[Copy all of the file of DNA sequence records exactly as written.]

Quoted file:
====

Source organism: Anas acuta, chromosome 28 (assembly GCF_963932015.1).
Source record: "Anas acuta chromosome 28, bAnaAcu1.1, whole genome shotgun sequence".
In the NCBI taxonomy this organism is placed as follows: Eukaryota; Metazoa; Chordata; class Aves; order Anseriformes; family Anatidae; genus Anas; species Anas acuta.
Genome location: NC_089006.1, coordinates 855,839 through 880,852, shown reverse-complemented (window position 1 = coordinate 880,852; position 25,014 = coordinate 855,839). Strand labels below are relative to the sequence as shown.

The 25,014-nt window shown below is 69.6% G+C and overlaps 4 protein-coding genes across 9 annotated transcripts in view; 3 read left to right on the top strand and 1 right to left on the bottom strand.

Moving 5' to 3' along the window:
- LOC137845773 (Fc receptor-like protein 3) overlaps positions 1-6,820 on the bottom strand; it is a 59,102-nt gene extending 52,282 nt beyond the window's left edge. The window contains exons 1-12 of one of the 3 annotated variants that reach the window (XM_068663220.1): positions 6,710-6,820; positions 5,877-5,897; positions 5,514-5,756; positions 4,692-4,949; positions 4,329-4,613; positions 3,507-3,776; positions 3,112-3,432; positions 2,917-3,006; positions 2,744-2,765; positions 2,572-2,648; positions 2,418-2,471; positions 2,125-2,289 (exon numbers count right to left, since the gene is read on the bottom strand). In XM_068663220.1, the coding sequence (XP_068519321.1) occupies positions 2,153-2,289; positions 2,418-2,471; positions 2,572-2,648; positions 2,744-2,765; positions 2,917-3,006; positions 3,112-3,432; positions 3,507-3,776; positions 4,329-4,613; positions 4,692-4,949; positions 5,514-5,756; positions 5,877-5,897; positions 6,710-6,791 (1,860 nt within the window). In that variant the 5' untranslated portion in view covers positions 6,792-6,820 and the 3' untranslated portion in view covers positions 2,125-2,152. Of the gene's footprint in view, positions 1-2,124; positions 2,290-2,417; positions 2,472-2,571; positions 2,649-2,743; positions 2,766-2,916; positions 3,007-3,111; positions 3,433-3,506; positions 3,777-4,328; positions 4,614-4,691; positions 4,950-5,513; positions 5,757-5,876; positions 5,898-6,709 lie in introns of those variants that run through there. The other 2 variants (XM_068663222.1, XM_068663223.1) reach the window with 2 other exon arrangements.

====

Source organism: Anas acuta, chromosome 28 (assembly GCF_963932015.1).
Source record: "Anas acuta chromosome 28, bAnaAcu1.1, whole genome shotgun sequence".
In the NCBI taxonomy this organism is placed as follows: Eukaryota; Metazoa; Chordata; class Aves; order Anseriformes; family Anatidae; genus Anas; species Anas acuta.
Genome location: NC_089006.1, coordinates 855,839 through 880,852, shown reverse-complemented (window position 1 = coordinate 880,852; position 25,014 = coordinate 855,839). Strand labels below are relative to the sequence as shown.

The 25,014-nt window shown below is 69.6% G+C and overlaps 4 protein-coding genes across 9 annotated transcripts in view; 3 read left to right on the top strand and 1 right to left on the bottom strand.

Moving 5' to 3' along the window:
- LOC137845773 (Fc receptor-like protein 3) overlaps positions 1-6,820 on the bottom strand; it is a 59,102-nt gene extending 52,282 nt beyond the window's left edge. The window contains exons 1-12 of one of the 3 annotated variants that reach the window (XM_068663220.1): positions 6,710-6,820; positions 5,877-5,897; positions 5,514-5,756; positions 4,692-4,949; positions 4,329-4,613; positions 3,507-3,776; positions 3,112-3,432; positions 2,917-3,006; positions 2,744-2,765; positions 2,572-2,648; positions 2,418-2,471; positions 2,125-2,289 (exon numbers count right to left, since the gene is read on the bottom strand). In XM_068663220.1, the coding sequence (XP_068519321.1) occupies positions 2,153-2,289; positions 2,418-2,471; positions 2,572-2,648; positions 2,744-2,765; positions 2,917-3,006; positions 3,112-3,432; positions 3,507-3,776; positions 4,329-4,613; positions 4,692-4,949; positions 5,514-5,756; positions 5,877-5,897; positions 6,710-6,791 (1,860 nt within the window). In that variant the 5' untranslated portion in view covers positions 6,792-6,820 and the 3' untranslated portion in view covers positions 2,125-2,152. Of the gene's footprint in view, positions 1-2,124; positions 2,290-2,417; positions 2,472-2,571; positions 2,649-2,743; positions 2,766-2,916; positions 3,007-3,111; positions 3,433-3,506; positions 3,777-4,328; positions 4,614-4,691; positions 4,950-5,513; positions 5,757-5,876; positions 5,898-6,709 lie in introns of those variants that run through there. The other 2 variants (XM_068663222.1, XM_068663223.1) reach the window with 2 other exon arrangements.